I should comment, I'm a fluids guy. So as the questions go more material and structural I have asked coworkers, so please keep that in mind. I design the aerodynamic flow paths or exterior surfaces as well as doing the chemical engineering. The structure? Not my department.  Wink But alas, I've been promoted to where I can't ignore the issue. So I hire those who know their stuff in that area. Sad to think when I have a BSME... But that was so long ago.  Wink Believe it or not, I have an MS in combustion!  hyper 

Lightsaber



Societies that achieve a critical mass of ideas achieve self sustaining growth; others stagnate.
User currently offlineContnlEliteCMH From United States of America, joined Mar 2005, 1455 posts, RR: 44
Reply 18, posted (8 years 2 months 1 day 3 hours ago) and read 5957 times:

Quoting Lightsaber (Reply 17):
Believe it or not, I have an MS in combustion!

Oh, I believe you! Combustion science was the only graduate course I took in college. The professor at OSU was Robert Essenhigh, a spindly elderly gentleman from England. He was a trip, and still rather prolific even at his age, which was advanced enough that he wore sweaters even in the middle of summer, which in Columbus frequently tops 90 F with high humidity.

I discussed with him the possibility of postgraduate studies in combustion engineering. He hadn't any opening at the time, but he discussed putting me in contact with a colleague at Penn State (Essenhigh used to be in PSU's employ) to study there. Fancy wearing my scarlet and gray in State College! As it was, I was not a good college student. I decided that was not in my best interests, and did something else.

FWIW, Essenhigh claimed to have built a PSR ("perfectly stirred reactor") that could burn coal powder with absolutely no smoke. I never saw it, but I have no reason to believe he was fibbing.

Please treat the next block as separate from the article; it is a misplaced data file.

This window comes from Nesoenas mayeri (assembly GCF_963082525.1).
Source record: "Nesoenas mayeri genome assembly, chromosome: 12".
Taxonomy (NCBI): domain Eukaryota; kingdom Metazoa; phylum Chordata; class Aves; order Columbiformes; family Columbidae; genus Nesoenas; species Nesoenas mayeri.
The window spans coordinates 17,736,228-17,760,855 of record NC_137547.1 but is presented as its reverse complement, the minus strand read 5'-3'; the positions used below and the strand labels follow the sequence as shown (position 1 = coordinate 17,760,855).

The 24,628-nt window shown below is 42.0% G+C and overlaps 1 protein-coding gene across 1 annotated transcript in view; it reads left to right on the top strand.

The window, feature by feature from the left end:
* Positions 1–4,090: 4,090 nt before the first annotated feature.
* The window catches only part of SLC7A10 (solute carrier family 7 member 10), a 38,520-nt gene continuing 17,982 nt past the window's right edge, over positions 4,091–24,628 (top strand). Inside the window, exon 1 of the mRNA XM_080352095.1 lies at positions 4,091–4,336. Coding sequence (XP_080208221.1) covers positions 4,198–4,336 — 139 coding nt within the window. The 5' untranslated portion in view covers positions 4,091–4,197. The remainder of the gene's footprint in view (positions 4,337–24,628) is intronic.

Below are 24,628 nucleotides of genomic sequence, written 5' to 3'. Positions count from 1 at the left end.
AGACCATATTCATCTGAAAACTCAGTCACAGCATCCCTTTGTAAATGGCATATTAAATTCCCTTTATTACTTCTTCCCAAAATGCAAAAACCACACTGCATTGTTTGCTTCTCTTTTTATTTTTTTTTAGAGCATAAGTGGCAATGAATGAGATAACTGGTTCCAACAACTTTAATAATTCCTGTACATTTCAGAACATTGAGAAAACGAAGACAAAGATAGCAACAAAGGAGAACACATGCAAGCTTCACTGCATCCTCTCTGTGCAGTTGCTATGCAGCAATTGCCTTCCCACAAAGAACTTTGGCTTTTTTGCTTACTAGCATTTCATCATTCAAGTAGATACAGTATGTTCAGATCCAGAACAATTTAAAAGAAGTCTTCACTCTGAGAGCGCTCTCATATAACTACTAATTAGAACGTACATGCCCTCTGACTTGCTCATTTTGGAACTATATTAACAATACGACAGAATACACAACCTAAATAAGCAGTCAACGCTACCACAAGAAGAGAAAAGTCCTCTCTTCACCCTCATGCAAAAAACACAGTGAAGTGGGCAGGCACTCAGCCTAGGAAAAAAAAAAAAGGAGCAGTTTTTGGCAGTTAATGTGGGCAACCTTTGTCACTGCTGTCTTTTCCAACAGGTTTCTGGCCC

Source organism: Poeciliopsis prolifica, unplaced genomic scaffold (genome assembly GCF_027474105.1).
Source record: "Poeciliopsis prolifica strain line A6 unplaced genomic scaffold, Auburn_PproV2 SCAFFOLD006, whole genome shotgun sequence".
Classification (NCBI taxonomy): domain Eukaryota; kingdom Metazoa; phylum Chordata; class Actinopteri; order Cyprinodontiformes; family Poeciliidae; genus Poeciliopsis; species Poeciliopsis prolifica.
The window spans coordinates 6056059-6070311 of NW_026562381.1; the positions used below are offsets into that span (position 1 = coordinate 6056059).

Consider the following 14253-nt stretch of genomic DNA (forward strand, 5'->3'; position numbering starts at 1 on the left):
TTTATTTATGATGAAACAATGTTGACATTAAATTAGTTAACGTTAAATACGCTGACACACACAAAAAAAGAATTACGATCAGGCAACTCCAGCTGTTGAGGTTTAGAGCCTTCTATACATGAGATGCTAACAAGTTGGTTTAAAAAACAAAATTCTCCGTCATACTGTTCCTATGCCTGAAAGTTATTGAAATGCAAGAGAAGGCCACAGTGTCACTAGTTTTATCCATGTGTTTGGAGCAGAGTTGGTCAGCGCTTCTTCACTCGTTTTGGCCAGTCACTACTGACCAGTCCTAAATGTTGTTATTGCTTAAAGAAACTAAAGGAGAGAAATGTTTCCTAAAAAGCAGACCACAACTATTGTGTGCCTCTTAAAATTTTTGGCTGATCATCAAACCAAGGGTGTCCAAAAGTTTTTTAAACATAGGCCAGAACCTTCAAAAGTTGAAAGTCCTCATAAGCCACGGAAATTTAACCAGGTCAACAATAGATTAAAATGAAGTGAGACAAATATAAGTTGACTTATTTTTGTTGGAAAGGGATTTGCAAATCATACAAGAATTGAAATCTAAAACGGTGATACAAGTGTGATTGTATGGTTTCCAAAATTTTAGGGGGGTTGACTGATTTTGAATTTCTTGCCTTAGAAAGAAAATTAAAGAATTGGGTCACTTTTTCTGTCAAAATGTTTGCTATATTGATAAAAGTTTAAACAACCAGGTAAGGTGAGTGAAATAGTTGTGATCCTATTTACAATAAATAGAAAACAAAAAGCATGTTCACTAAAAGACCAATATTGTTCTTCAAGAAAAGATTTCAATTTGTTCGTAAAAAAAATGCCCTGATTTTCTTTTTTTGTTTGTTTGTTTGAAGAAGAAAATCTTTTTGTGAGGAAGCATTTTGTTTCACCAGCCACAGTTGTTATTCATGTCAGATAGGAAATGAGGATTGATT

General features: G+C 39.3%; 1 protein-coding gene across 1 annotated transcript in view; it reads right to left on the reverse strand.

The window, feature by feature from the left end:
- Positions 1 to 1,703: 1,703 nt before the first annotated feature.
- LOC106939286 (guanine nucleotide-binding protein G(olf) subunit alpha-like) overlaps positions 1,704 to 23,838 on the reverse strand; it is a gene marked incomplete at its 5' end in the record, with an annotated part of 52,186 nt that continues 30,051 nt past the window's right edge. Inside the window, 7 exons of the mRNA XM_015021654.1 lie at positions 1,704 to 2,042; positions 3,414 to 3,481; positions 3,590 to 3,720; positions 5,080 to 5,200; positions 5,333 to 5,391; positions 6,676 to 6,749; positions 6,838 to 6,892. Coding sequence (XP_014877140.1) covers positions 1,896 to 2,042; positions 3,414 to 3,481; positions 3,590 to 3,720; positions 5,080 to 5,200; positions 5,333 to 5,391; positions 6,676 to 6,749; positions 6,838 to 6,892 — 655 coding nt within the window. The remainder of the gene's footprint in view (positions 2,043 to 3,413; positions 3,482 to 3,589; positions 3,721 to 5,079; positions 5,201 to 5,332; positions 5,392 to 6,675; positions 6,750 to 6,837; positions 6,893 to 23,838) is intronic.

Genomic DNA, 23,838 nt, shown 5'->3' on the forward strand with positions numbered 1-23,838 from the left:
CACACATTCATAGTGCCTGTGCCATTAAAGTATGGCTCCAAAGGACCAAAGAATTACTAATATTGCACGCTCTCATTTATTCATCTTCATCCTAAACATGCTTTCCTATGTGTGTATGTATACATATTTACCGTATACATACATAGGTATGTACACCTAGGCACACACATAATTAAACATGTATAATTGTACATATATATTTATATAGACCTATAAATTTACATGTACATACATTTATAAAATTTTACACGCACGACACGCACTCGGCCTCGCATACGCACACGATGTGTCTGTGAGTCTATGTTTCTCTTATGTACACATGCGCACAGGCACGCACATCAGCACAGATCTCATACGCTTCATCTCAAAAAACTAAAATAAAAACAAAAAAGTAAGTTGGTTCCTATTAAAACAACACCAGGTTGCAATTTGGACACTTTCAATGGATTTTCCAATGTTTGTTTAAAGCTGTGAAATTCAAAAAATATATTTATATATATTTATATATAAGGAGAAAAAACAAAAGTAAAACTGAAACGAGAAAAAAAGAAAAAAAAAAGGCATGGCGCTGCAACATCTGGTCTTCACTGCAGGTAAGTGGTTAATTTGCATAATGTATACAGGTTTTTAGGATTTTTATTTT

And boy, you're right about emissions for something other than continuous deflagration. It's tough to ensure proper mixing and predictable flame front. It's taken the automotive industry more than 50 years to figure out how to manage flame front propragation, compression ratios, and emissions control. It's only now with the advent of variable valve timing (and some other advances) they can control NOx formation without EGR. Incidentally, the air/fuel control on some of the newest engines is so good that they might be able to meet emissions requirements without the catalyst. But nobody will chance it, and the catalyst gives them a margin for error due to variations from one cylinder to the next. It also gives them a political advantage, in that post-catalytic emissions are so clean that today's emissions often meet requirements that won't be in force for years to come. Environmentalists should stop trying to make the internal combustion engine illegal by ever-increasing stringency, because the engineers will always beat them.

Of course, the two combustion environments are totally different. Reciprocating engines have a confined pressure vessel that changes size continuously, with a discrete ignition event and stoichiometric A/F ratios -- none of which a modern turbine engine sees. Here's a good question for you: has there been any research into ways to manage the A/F ratio at the combustor? It seems to me that emissions could be improved substantially if the combustor is isolated from the variable A/F ratios seen in a turbine. I just can't envision how it would be done.



Christianity. Islam. Hinduism. Anthropogenic Global Warming. All are matters of faith!
User currently offlineEMAlad From United Kingdom, joined May 2006, 444 posts, RR: 0
Reply 19, posted (8 years 2 months 6 hours ago) and read 5829 times:

I have got to say that I think the best engines are produced in my home city of Derby. Good old RR.

I flew to Australia with MH last year. Had a fairly new 747 to and from KUL 9M-MPH and 9M-MPO. I thought that the ac was fairly noisy. However we flew on a 777 to and from Adeliade. Wot a difference in noise and power on the runway. Good old Trent engines!!!!


User currently offlineParapente From United Kingdom, joined Mar 2006, 1548 posts, RR: 10
Reply 20, posted (8 years 1 month 4 weeks 1 day 17 hours ago) and read 5721 times: